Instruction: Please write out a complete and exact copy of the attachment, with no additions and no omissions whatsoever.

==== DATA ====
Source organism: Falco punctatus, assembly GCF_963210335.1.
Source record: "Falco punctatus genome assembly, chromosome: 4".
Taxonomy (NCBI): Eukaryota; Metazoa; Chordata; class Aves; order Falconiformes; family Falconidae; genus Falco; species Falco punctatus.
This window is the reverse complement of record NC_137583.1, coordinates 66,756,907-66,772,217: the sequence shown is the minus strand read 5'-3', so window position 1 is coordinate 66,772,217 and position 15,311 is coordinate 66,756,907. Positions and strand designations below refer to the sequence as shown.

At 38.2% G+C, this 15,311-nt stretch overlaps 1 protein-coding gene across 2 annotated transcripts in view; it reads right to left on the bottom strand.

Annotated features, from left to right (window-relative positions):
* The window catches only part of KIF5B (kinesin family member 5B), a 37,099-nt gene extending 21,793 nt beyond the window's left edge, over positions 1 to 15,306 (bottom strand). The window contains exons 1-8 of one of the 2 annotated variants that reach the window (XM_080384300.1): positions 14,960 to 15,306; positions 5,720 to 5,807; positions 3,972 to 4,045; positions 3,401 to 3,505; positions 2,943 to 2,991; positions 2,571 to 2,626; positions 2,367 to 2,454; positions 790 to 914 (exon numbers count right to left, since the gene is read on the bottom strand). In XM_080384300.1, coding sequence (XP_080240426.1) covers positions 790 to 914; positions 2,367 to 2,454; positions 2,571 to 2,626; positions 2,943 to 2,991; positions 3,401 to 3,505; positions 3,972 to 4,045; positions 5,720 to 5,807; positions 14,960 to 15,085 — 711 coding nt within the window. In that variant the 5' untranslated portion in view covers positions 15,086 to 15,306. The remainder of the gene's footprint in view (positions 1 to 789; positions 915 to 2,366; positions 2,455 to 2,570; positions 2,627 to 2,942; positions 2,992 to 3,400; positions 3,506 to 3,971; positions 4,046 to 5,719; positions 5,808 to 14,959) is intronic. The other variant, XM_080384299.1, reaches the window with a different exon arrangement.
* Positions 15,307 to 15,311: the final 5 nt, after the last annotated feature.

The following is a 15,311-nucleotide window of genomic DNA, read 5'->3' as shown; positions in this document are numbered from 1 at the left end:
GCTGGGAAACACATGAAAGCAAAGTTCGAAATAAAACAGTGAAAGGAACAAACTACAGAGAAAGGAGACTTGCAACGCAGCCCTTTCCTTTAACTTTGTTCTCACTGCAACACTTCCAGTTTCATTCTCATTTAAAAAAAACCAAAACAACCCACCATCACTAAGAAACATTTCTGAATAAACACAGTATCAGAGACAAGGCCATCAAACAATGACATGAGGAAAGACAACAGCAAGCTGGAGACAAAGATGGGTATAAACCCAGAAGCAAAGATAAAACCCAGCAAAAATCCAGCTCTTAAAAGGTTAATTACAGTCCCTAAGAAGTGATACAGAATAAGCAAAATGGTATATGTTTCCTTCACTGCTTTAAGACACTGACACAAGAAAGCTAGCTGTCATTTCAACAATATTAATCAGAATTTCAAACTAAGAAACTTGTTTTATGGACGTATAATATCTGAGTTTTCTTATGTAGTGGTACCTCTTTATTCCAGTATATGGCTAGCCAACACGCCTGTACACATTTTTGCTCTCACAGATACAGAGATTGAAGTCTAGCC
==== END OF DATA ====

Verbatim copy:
Source organism: Falco punctatus, assembly GCF_963210335.1.
Source record: "Falco punctatus genome assembly, chromosome: 4".
Taxonomy (NCBI): Eukaryota; Metazoa; Chordata; class Aves; order Falconiformes; family Falconidae; genus Falco; species Falco punctatus.
This window is the reverse complement of record NC_137583.1, coordinates 66,756,907-66,772,217: the sequence shown is the minus strand read 5'-3', so window position 1 is coordinate 66,772,217 and position 15,311 is coordinate 66,756,907. Positions and strand designations below refer to the sequence as shown.

At 38.2% G+C, this 15,311-nt stretch overlaps 1 protein-coding gene across 2 annotated transcripts in view; it reads right to left on the bottom strand.

Annotated features, from left to right (window-relative positions):
* The window catches only part of KIF5B (kinesin family member 5B), a 37,099-nt gene extending 21,793 nt beyond the window's left edge, over positions 1 to 15,306 (bottom strand). The window contains exons 1-8 of one of the 2 annotated variants that reach the window (XM_080384300.1): positions 14,960 to 15,306; positions 5,720 to 5,807; positions 3,972 to 4,045; positions 3,401 to 3,505; positions 2,943 to 2,991; positions 2,571 to 2,626; positions 2,367 to 2,454; positions 790 to 914 (exon numbers count right to left, since the gene is read on the bottom strand). In XM_080384300.1, coding sequence (XP_080240426.1) covers positions 790 to 914; positions 2,367 to 2,454; positions 2,571 to 2,626; positions 2,943 to 2,991; positions 3,401 to 3,505; positions 3,972 to 4,045; positions 5,720 to 5,807; positions 14,960 to 15,085 — 711 coding nt within the window. In that variant the 5' untranslated portion in view covers positions 15,086 to 15,306. The remainder of the gene's footprint in view (positions 1 to 789; positions 915 to 2,366; positions 2,455 to 2,570; positions 2,627 to 2,942; positions 2,992 to 3,400; positions 3,506 to 3,971; positions 4,046 to 5,719; positions 5,808 to 14,959) is intronic. The other variant, XM_080384299.1, reaches the window with a different exon arrangement.
* Positions 15,307 to 15,311: the final 5 nt, after the last annotated feature.

The following is a 15,311-nucleotide window of genomic DNA, read 5'->3' as shown; positions in this document are numbered from 1 at the left end:
GCTGGGAAACACATGAAAGCAAAGTTCGAAATAAAACAGTGAAAGGAACAAACTACAGAGAAAGGAGACTTGCAACGCAGCCCTTTCCTTTAACTTTGTTCTCACTGCAACACTTCCAGTTTCATTCTCATTTAAAAAAAACCAAAACAACCCACCATCACTAAGAAACATTTCTGAATAAACACAGTATCAGAGACAAGGCCATCAAACAATGACATGAGGAAAGACAACAGCAAGCTGGAGACAAAGATGGGTATAAACCCAGAAGCAAAGATAAAACCCAGCAAAAATCCAGCTCTTAAAAGGTTAATTACAGTCCCTAAGAAGTGATACAGAATAAGCAAAATGGTATATGTTTCCTTCACTGCTTTAAGACACTGACACAAGAAAGCTAGCTGTCATTTCAACAATATTAATCAGAATTTCAAACTAAGAAACTTGTTTTATGGACGTATAATATCTGAGTTTTCTTATGTAGTGGTACCTCTTTATTCCAGTATATGGCTAGCCAACACGCCTGTACACATTTTTGCTCTCACAGATACAGAGATTGAAGTCTAGCC